Reviewer's Rating

This production of Pericles demonstrates the power of art to transform lives. Over a 120 performers packed the stage. They ranged in age from 4 to 84. They were multicultural and multi-racial. Men and women, young and old. Some in wheelchairs, others on crutches. They were brought together by the company Public Acts to put on Pericles by Shakespeare. Public Acts is a visionary outreach organisation that aims to bring hard to reach individuals and communities into the Arts. They are currently working with the Queen’s Theatre Hornchurch, Havering Asian Social Welfare Association, Bromley by Bow Centre and others. It was a triumph for the struggle to democratise the arts, reach new audiences, bring under-represented communities to The National Theatre and shows yet again that Shakespeare is for all time and for everyone. I can’t think of a more important development, not just in the arts, but in our evolution as an open and democratic society.

This production of Pericles has been creatively adapted by Chris Bush. She has a clear narrative which both retells the play written in 1608 and makes it live for us in 2018. The director Emily Lim has produced a show which has everything. Dancing (superbly choreographed by Robby Graham), singing, acrobatics, a nightclub cabaret, a May pole, Indian Drummers, a Gospel Choir, a Ska Band, a Bulgarian Choir and much more. It’s like nothing you’ve ever seen on stage before. All of life is here. The energy and joy is infectious. The love and warmth flows back and forth from stage to audience in waves of laughter, clapping and empathy.

Jim Fortune has integrated the music seamlessly into the play so that it always furthers the action and deepens our feelings and emotions. The use of sets and props is highly imaginative and playful. I particularly enjoyed the backdrop of Botticelli’s Birth of Venus to frame Marina’s (the wonderful Audrey Brisson) performance in Boult’s brothel-cum-nightclub. Meanwhile, Kevin Harvey’s take on Boult, a sort of pimp, was absolutely hilarious as a cross between Liberace and Paul O’Grady.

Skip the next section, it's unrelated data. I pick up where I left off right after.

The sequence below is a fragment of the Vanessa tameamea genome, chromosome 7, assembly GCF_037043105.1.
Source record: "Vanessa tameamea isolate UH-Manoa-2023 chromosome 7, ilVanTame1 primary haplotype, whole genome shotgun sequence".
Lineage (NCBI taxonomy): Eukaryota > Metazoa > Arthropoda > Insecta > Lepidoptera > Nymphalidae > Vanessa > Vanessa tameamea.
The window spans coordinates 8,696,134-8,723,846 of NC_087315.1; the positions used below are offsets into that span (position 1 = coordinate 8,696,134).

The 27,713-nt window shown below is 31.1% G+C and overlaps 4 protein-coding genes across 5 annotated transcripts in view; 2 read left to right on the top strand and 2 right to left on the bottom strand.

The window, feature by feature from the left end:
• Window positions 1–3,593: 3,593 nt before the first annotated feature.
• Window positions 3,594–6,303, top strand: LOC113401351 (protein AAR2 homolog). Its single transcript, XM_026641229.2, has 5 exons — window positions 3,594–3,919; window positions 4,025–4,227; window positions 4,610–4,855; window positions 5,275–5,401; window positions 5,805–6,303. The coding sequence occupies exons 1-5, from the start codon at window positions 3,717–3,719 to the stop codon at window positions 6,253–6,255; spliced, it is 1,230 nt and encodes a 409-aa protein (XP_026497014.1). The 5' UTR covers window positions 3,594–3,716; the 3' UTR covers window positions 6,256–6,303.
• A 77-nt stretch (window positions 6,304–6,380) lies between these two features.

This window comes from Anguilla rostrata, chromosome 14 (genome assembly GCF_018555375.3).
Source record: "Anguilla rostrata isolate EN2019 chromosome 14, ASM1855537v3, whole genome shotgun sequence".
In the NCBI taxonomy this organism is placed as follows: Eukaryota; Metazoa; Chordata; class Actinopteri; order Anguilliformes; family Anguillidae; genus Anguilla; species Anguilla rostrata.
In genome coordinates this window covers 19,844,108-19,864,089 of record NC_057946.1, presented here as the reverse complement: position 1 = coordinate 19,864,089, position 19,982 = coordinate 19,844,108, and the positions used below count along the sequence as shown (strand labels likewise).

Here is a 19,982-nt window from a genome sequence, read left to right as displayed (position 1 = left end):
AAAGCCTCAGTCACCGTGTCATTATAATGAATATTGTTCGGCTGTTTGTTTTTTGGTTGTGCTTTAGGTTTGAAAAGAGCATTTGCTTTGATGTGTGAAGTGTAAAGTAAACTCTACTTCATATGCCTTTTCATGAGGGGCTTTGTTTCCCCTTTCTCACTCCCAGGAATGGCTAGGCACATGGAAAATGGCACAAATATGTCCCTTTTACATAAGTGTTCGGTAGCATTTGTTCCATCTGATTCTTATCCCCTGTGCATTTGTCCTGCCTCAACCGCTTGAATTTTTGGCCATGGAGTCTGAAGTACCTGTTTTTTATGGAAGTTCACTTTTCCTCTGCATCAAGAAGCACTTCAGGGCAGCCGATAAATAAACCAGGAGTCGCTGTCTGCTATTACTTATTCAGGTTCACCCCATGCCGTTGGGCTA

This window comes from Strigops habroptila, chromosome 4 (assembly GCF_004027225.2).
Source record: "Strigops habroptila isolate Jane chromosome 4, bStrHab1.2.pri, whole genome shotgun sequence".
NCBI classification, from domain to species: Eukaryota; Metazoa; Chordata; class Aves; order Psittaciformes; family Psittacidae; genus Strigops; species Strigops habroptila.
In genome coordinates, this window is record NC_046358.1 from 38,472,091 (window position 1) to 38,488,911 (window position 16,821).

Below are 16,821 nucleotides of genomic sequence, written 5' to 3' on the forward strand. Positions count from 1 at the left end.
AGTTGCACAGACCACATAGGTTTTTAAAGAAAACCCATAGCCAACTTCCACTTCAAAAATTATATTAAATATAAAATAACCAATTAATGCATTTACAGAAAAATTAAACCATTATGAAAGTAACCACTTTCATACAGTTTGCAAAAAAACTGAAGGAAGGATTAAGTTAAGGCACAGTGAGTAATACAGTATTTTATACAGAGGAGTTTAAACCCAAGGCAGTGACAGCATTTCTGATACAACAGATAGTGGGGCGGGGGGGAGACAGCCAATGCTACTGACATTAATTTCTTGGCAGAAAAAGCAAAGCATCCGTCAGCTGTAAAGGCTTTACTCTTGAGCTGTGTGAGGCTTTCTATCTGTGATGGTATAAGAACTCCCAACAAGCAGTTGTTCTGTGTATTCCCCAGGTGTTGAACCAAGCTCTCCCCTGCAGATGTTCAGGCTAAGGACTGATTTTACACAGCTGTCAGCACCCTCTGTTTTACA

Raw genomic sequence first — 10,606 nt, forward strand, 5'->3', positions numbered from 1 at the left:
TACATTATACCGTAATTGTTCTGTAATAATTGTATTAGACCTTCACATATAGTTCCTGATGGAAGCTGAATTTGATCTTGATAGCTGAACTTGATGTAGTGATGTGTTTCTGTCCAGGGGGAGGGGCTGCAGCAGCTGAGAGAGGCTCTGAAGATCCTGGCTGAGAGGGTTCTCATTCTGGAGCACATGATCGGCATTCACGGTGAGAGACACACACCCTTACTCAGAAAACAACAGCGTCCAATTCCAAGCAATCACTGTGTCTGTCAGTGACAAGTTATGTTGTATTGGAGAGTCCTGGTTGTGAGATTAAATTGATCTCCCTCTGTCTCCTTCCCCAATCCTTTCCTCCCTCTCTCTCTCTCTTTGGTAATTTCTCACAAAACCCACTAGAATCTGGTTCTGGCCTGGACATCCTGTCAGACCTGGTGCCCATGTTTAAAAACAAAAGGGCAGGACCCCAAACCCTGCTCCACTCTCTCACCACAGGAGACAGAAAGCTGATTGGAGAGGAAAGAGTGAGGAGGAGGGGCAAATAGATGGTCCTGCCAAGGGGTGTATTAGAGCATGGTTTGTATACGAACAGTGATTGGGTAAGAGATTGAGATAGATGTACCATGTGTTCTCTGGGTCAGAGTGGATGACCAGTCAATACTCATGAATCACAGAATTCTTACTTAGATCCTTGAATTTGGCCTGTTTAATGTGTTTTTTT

The play made the connections between the Mediterranean of 2,500 years ago and today. Pericles (the superb Ashley Zhangazha) and his wife Thaisa (the wonderful Naana Agyei-Ampadu) are shipwrecked as they cross the Med and Thaisa dies leaving Pericles holding the baby. The death of the migrants who drown  attempting to cross to Europe everyday was clearly alluded to.

This production of Pericles invited us to think about the big questions : Where is our Home? Do we belong there? What would happen to us if we had to leave? What would it be like to depend on the kindness of strangers? The tragedy of our times is that we are all trapped in nation-states and yet we want to create a global cosmopolitan community. How we get from here to there is the big challenge of our time. This inspirational production of Pericles provides us with some stepping stones for that journey.